# First look at the code

``````final Node<K,V>[] resize() {
Node<K,V>[] oldTab = table;
int oldCap = (oldTab == null) ? 0 : oldTab.length;
int oldThr = threshold;
int newCap, newThr = 0;
if (oldCap > 0) {
if (oldCap >= MAXIMUM_CAPACITY) {
threshold = Integer.MAX_VALUE;
return oldTab;
}
else if ((newCap = oldCap << 1) < MAXIMUM_CAPACITY &&
oldCap >= DEFAULT_INITIAL_CAPACITY)
newThr = oldThr << 1; // double threshold
}
else if (oldThr > 0) // initial capacity was placed in threshold
newCap = oldThr;
else {               // zero initial threshold signifies using defaults
newCap = DEFAULT_INITIAL_CAPACITY;
}
if (newThr == 0) {
float ft = (float)newCap * loadFactor;
newThr = (newCap < MAXIMUM_CAPACITY && ft < (float)MAXIMUM_CAPACITY ?
(int)ft : Integer.MAX_VALUE);
}
threshold = newThr;
@SuppressWarnings({"rawtypes","unchecked"})
Node<K,V>[] newTab = (Node<K,V>[])new Node[newCap];
table = newTab;
if (oldTab != null) {
for (int j = 0; j < oldCap; ++j) {
Node<K,V> e;
if ((e = oldTab[j]) != null) {
oldTab[j] = null;
if (e.next == null)
newTab[e.hash & (newCap - 1)] = e;
else if (e instanceof TreeNode)
((TreeNode<K,V>)e).split(this, newTab, j, oldCap);
else { // preserve order
Node<K,V> loHead = null, loTail = null;
Node<K,V> hiHead = null, hiTail = null;
Node<K,V> next;
do {
next = e.next;
if ((e.hash & oldCap) == 0) {
if (loTail == null)
else
loTail.next = e;
loTail = e;
}
else {
if (hiTail == null)
else
hiTail.next = e;
hiTail = e;
}
} while ((e = next) != null);
if (loTail != null) {
loTail.next = null;
}
if (hiTail != null) {
hiTail.next = null;
}
}
}
}
}
return newTab;
}

``````

# Focus on the link list section

`````` else { // preserve order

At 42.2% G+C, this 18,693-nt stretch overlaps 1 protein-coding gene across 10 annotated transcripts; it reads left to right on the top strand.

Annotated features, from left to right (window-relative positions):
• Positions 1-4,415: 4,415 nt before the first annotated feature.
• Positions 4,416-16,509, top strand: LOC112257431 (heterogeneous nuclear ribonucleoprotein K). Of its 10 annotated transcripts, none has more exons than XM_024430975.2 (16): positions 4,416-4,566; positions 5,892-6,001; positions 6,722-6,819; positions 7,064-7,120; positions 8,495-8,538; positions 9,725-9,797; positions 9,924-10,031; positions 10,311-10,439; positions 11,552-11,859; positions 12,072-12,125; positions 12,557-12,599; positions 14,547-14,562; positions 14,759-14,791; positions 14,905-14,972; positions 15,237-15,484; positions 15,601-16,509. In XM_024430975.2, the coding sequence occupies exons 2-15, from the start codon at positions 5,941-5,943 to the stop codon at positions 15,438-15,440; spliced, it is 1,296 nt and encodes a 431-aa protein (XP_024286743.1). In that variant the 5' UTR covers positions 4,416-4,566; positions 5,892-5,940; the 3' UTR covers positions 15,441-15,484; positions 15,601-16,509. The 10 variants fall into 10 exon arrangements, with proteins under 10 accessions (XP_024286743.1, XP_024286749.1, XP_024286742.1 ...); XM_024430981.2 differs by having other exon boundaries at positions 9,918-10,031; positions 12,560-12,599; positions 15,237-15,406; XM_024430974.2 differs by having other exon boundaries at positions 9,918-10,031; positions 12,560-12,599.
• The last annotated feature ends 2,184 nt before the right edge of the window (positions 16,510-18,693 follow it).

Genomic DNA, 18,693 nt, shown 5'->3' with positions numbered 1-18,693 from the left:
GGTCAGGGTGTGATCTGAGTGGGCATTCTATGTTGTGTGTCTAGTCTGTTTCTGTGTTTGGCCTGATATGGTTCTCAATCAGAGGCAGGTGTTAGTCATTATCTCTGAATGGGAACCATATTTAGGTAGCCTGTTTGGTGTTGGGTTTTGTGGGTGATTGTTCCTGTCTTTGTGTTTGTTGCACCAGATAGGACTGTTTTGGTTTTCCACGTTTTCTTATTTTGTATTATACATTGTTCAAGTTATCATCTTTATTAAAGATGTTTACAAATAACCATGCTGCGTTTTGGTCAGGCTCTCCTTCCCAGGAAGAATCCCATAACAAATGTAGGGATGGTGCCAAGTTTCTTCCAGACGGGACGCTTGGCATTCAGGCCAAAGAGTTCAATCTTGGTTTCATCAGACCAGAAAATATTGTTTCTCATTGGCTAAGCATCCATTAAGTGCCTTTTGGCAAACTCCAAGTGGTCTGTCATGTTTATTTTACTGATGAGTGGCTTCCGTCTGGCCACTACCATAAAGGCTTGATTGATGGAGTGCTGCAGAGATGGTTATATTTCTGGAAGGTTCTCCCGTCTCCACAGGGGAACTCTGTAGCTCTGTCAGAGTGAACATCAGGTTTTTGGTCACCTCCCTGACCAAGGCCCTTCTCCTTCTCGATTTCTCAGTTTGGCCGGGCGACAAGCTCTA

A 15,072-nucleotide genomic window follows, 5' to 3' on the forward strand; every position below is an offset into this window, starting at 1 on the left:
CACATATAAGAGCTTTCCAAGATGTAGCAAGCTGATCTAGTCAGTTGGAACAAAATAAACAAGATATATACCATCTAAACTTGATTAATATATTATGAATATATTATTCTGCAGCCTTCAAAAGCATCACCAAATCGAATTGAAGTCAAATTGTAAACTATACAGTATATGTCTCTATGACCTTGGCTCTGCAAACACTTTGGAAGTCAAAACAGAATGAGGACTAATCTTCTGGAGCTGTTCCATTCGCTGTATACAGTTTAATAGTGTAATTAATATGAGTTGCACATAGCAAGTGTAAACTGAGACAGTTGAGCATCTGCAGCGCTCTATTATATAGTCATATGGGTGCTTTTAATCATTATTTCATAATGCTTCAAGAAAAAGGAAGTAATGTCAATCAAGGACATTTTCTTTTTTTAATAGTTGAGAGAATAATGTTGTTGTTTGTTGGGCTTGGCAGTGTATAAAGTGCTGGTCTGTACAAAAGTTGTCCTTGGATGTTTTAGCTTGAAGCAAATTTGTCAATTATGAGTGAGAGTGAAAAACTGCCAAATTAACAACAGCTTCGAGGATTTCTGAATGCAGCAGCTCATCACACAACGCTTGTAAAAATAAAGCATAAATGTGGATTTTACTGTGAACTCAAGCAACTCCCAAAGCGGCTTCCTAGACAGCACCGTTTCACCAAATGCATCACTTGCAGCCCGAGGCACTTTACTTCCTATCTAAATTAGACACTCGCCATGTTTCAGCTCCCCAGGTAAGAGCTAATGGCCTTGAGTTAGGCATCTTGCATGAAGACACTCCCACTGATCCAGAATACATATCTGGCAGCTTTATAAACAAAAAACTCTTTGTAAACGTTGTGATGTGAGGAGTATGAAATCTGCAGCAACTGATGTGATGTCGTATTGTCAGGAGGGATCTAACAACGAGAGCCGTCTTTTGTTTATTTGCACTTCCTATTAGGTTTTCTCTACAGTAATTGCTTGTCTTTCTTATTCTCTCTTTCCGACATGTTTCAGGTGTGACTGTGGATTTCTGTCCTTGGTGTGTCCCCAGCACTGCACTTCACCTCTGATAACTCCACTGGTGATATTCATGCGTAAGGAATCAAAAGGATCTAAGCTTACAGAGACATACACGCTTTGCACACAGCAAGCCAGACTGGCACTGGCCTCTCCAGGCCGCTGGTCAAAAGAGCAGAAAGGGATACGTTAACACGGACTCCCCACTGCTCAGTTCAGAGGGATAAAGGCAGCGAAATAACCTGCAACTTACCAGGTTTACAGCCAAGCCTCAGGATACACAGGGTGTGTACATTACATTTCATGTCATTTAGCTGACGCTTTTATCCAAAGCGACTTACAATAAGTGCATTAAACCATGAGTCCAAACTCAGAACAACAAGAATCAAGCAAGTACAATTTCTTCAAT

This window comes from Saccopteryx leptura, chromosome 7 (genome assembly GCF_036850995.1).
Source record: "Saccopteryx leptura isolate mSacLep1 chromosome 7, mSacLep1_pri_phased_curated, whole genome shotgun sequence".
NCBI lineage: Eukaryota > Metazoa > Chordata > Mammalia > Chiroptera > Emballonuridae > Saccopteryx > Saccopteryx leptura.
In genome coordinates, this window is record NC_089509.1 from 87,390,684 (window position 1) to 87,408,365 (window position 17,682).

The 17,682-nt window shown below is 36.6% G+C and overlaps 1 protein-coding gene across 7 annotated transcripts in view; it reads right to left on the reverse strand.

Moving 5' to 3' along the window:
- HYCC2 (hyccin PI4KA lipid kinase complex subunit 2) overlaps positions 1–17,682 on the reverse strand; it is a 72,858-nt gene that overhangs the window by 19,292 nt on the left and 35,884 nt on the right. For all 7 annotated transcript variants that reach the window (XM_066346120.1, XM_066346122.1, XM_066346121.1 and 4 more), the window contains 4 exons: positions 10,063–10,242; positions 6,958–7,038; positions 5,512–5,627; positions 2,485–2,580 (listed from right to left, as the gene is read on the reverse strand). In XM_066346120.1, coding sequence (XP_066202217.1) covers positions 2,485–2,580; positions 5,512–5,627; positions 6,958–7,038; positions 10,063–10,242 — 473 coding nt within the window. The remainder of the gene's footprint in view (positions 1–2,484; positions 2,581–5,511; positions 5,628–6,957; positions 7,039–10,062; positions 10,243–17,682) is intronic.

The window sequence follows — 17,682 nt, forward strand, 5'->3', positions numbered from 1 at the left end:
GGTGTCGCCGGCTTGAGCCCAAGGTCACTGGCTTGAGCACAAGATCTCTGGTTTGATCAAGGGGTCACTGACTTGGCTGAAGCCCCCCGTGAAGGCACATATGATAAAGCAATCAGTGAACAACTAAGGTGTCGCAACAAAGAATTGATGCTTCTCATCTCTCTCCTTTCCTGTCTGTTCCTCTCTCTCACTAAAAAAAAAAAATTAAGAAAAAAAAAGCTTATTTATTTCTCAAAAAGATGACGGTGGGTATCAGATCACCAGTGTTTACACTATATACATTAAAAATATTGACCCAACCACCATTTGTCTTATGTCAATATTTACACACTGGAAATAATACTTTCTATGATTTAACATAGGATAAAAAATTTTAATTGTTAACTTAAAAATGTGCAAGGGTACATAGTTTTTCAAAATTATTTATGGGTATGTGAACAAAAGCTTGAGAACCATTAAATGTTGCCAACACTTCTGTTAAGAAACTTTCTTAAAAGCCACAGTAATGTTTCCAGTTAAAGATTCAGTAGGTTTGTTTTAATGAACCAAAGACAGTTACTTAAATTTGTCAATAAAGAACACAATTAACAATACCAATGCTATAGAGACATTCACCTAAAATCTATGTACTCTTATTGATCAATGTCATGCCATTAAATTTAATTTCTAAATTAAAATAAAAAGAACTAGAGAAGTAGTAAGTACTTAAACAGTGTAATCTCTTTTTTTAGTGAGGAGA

Node<K,V> loHead = null, loTail = null;
Node<K,V> hiHead = null, hiTail = null;
Node<K,V> next;
do {
next = e.next;
if ((e.hash & oldCap) == 0) {
if (loTail == null)
else
loTail.next = e;
loTail = e;
}
else {
if (hiTail == null)
else
hiTail.next = e;
hiTail = e;
}
} while ((e = next) != null);
if (loTail != null) {
loTail.next = null;
}
if (hiTail != null) {
hiTail.next = null;
}
}
}
``````

There's a piece of code If ((e.hash & oldCap) === 0) I believe that many people see this as a bit of a fool
Now let's examine it:
First, the hash value is fixed for the same key, whether before or after expansion, we get or put the position using hash & (n-1). To make full use of the capacity of the entire array, the value binary value of n-1 must be *1111111, that is, 2^n-1.
Then the capacity of the array must be 2^n.OK, for data on a list of chains, after expansion, we recalculate the location hash & (newCap-1), the hash value is unchanged, newCap is twice oldCap because the expansion capacity is doubled as the array.Converting to binary is one more 1, and one more 1 is another case.
For example, suppose hash equals 0011 1101, oldCap-1=0000 11111, newCap-1=0001 1111 after expansion
hash&(oldCap-1)=0000 1101 hash&(newCap-1)=0001 1101 If the hash value is equal to 0010 1101, the expanded values are the same as those obtained after expansion.
So for data on a chain table, when doubled, it is either in its new location or in its original location plus the size of the old array.As long as the hash value added after expansion is 0 or 1, the best way to distinguish between the two cases is &2^n, which happens to be oldCap, not e.hash &(oldCap)

# hashMap calculates capacity from a number

Source code

``````  static final int tableSizeFor(int cap) {
int n = cap - 1;
n |= n >>> 1;
n |= n >>> 2;
n |= n >>> 4;
n |= n >>> 8;
n |= n >>> 16;
return (n < 0) ? 1 : (n >= MAXIMUM_CAPACITY) ? MAXIMUM_CAPACITY : n + 1;
}
``````

Assuming the value passed is 9, corresponding to binary 0000 1001
int n = cap-1 n=8 0000 1000
n|=n>>>1 n=12 0000 1100
n=|n>>>2 n=15 0000 1111
n=|n>>>4 n=15 0000 1111
n=|n>>>8 n=15 0000 1111
n=|n>>>16 n=15 0000 1111
The final n=16.
So to find the first 2^n whose number is larger or equal than it is to convert this data to binary first, then all the low 0's of the high 1 to 1, and then add this number + 1, which is the final 2^n square.
Once you know your goal, how do you change 0 to 1?Move the highest bit 1 one to the right, and then do or operate with the original number so that there are 2 1 of the highest bits, 4 1 of the next two bits to the right, 8 1 of the next 4 bits to the right, 16 1 of the next 8 1 to the right, 321 of the next 16 bits to the right, and 32 of the int s to the end.

Posted on Sat, 21 Mar 2020 21:10:47 -0700 by Ayien